One word: Evolution. It happened, there's lots of scientific proof.

        July 19, 2013 at 8:58 am |
      • bmurdoc

        Ok Don,

        So who designed your creator, who designed the creator's creator? Who designed the creator's creator's creators? See the problem with your circular logic yet?

        July 19, 2013 at 8:58 am |
      • Damocles


        Yes, these people made contributions to science. I am unaware of any work they did that pointed to proof of a deity.

        You make a lot of as-sumptions. You merely as-sume that if some cosmic being really did make everything it is, happily enough, this being you believe in. You make no leeway towards any other possible thing, enti-ty, being, having made something. Once you say that some supernatural, unknown, unseeable thing created something, you must open the door to any and all supernatural possibilities. Worse still, you proudly say that this thing made everything, yet pawn off everything you don't like to something else.

        July 19, 2013 at 8:59 am |
      • Patches

        We know the Rolex was designed by humans because we have observed the process in which a Rolex is created.

        We know that life arises by natural processes because we have observed the process by which life comes to be.

        "Complexity" is a shoddy criterion for determining whether something is man-made or natural. Corn flakes are simple and irregular, however they are man-made. Crystal growths are complex and geometric, however they arise naturally. You can start with an assumption of "man-made" vs "natural" regarding an unknown object, however one train of thought will perform experiments and observations to validate or discredit their assumption, while another will simply declare their assumption true without any further inquest.

        Saying "God did it" is a way of immediately declaring a question answered without having to put forth any work. Throughout history, things previously attributed to the supernatural have consistently been found to have natural causes, however the reverse has never been true. Discovering the natural causes of things eventually leads them to being controllable, or at the very least predictable. Saying "God did it" effectively closes all other lines of inquest and leaves you cowering in fear of the unknown, betting your livelihood on satisfying the capricious whims of an invisible force, rather than standing up and taking control of your life.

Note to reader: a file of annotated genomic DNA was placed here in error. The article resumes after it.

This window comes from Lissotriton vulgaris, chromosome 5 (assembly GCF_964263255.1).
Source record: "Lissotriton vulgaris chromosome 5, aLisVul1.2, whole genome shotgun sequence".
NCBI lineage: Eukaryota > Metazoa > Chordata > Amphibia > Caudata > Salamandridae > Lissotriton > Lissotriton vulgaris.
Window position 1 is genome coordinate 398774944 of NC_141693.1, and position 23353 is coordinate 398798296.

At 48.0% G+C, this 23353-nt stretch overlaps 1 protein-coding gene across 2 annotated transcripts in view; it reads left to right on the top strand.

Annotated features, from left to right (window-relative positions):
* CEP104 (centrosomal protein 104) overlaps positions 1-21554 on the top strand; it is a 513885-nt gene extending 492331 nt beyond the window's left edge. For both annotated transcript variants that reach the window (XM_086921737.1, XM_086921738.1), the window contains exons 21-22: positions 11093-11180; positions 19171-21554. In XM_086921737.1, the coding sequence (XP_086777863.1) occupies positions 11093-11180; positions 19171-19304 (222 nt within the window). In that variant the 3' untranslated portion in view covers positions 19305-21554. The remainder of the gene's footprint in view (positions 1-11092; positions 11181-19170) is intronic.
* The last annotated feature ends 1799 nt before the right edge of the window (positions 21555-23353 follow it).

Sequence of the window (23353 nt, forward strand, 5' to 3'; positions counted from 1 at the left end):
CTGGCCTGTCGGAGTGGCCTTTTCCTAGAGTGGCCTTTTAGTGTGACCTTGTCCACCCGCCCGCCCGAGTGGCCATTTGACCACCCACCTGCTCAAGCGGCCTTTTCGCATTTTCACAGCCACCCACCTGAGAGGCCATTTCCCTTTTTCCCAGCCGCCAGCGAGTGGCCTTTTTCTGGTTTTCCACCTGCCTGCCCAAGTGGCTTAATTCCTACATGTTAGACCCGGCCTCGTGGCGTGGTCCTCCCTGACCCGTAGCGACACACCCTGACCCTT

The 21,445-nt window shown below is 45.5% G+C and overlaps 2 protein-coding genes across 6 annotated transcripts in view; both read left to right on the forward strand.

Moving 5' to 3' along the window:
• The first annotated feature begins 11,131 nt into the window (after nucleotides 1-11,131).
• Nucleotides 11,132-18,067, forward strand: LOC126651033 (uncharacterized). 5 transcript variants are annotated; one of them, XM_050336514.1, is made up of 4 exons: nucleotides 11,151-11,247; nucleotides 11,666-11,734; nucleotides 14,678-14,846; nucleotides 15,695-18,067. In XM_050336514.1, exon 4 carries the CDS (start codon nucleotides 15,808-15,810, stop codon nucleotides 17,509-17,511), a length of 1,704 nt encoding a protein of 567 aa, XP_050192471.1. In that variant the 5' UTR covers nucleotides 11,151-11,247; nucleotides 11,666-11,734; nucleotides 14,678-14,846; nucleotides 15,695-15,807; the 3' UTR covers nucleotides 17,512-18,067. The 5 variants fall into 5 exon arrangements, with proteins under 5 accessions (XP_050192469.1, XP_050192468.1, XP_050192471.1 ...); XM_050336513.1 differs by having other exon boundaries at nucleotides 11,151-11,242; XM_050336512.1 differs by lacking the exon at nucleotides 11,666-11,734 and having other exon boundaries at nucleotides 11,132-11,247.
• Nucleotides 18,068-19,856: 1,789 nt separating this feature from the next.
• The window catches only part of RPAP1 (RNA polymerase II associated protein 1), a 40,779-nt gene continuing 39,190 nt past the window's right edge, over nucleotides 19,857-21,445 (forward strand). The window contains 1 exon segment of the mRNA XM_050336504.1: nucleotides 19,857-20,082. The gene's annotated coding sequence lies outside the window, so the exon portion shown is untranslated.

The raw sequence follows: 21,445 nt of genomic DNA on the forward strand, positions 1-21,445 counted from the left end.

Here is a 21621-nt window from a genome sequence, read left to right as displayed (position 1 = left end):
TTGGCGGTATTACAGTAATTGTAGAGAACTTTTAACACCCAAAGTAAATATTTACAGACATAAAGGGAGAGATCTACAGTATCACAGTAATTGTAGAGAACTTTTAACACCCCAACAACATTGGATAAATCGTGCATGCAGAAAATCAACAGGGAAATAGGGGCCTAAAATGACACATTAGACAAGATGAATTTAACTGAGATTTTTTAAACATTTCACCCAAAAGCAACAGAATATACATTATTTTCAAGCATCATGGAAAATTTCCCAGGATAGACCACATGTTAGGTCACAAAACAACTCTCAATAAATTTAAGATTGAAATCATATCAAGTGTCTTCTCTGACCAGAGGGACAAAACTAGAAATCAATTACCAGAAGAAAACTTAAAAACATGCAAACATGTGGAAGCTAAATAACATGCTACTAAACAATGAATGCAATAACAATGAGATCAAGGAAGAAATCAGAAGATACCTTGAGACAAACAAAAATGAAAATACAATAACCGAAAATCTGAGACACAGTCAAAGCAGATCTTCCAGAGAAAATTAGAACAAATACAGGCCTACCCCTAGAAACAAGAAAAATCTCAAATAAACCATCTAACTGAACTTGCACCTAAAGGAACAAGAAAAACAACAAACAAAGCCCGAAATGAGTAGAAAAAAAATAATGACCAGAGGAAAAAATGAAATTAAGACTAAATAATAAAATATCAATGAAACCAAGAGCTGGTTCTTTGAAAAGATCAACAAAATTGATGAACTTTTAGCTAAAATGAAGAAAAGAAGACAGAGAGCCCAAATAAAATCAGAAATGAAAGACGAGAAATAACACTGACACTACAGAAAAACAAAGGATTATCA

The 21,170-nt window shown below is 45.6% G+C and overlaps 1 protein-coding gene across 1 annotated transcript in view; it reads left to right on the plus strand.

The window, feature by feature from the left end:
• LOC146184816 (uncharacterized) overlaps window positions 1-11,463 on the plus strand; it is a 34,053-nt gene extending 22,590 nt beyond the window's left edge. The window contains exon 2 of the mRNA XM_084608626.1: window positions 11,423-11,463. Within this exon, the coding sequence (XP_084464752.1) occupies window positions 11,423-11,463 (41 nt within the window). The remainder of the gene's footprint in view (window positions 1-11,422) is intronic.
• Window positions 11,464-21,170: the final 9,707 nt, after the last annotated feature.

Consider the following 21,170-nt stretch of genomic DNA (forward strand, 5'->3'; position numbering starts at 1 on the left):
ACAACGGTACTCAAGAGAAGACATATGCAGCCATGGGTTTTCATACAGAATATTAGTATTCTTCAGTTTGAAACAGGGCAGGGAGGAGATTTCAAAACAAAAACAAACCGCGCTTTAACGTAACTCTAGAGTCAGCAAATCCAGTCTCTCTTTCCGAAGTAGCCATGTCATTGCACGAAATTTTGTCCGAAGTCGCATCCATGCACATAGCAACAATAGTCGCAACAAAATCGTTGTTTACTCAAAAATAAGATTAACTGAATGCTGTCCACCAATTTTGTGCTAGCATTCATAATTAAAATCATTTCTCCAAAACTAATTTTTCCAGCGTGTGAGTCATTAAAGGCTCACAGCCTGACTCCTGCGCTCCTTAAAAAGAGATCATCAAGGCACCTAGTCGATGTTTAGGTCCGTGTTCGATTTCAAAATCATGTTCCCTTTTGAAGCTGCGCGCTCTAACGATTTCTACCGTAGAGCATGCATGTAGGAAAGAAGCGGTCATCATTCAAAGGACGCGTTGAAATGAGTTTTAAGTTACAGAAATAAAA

July 19, 2013 at 9:04 am |
      • TeamNicaea

        Don, the burden of proof is on you. Not on the people you’re trying to convince that these fairy tales are real.
        Is Santa Clause currently working on toys for you Don? If the only way you can understand this world is by thinking it’s being micro managed by some inefficient omnipresent some time do-gooder, then all power to you. But please don’t use these sad copy paste stories of yours to try and convince us.

        July 19, 2013 at 9:10 am |
      • Rhaj - Haja Raza

        The statistics in 1914 (for Planck) is at ~28% believers.
        I think a 92% non-believers make them a "giant" nowadays.

        I am afraid one will say that the work of these non-believers (scientists) are the work of ... evil, but still enjoy the products of these works.

        July 19, 2013 at 9:19 am |
      • skytag

        Life has had millions of years to begin and evolve to become what we see today. It is organic. All life even today grows out of something too small for the human eye to see. A Rolex is made of non-organic material that doesn't exist naturally in that form, can't grow, move, and has no capacity to reproduce itself. It was clearly manufactured. From a logic standpoint these kinds of arguments are really dumb.

        July 19, 2013 at 9:22 am |
  5. Don

    I don't have enough faith to be an atheist.

    July 19, 2013 at 8:14 am |
    • JJ

      *groan*...Naturally, since it doesn't require faith to lack a belief in something.

      July 19, 2013 at 8:25 am |
      • mbman7

        Saying that not believing doesn't require faith does not make it true. Everything requires it, it is just a matter of perspective.

        July 19, 2013 at 8:49 am |
        • ElmerGantry

          Faith: Believing in something without evidentiary support.

          July 19, 2013 at 9:05 am |
        • Damocles

          That's not really true. I mean, you can waste your time having faith in gravity, but it's pointless. You can have faith that a science experiment is going to work, but it comes down to it either will, or it won't. Having faith is irrelevant.

          July 19, 2013 at 9:11 am |
      • stacy

        Not true. To have faith in nothing, to believe in nothing..... I feel badly for people that live their life with no hope. CNN just had a article about the difference in people's tweets (those people who are christian v non christian)...Christian's were happier people. There is a reason for that! Come on over to our side, once you get over here....you'll never go back.

        July 19, 2013 at 8:57 am |
        • Viceofreason

          Almost every atheist in America started "on your side". Not believing in a magic sky dragon is not the same as having no faith, and not having faith is not the same as having no hope, you're reaching there (surprise the religious are trying to put words in our mouths). I choose to put my faith in my fellow man and believe that people will do the right thing because it's the right thing for their society and not because they are afraid of an imaginary place.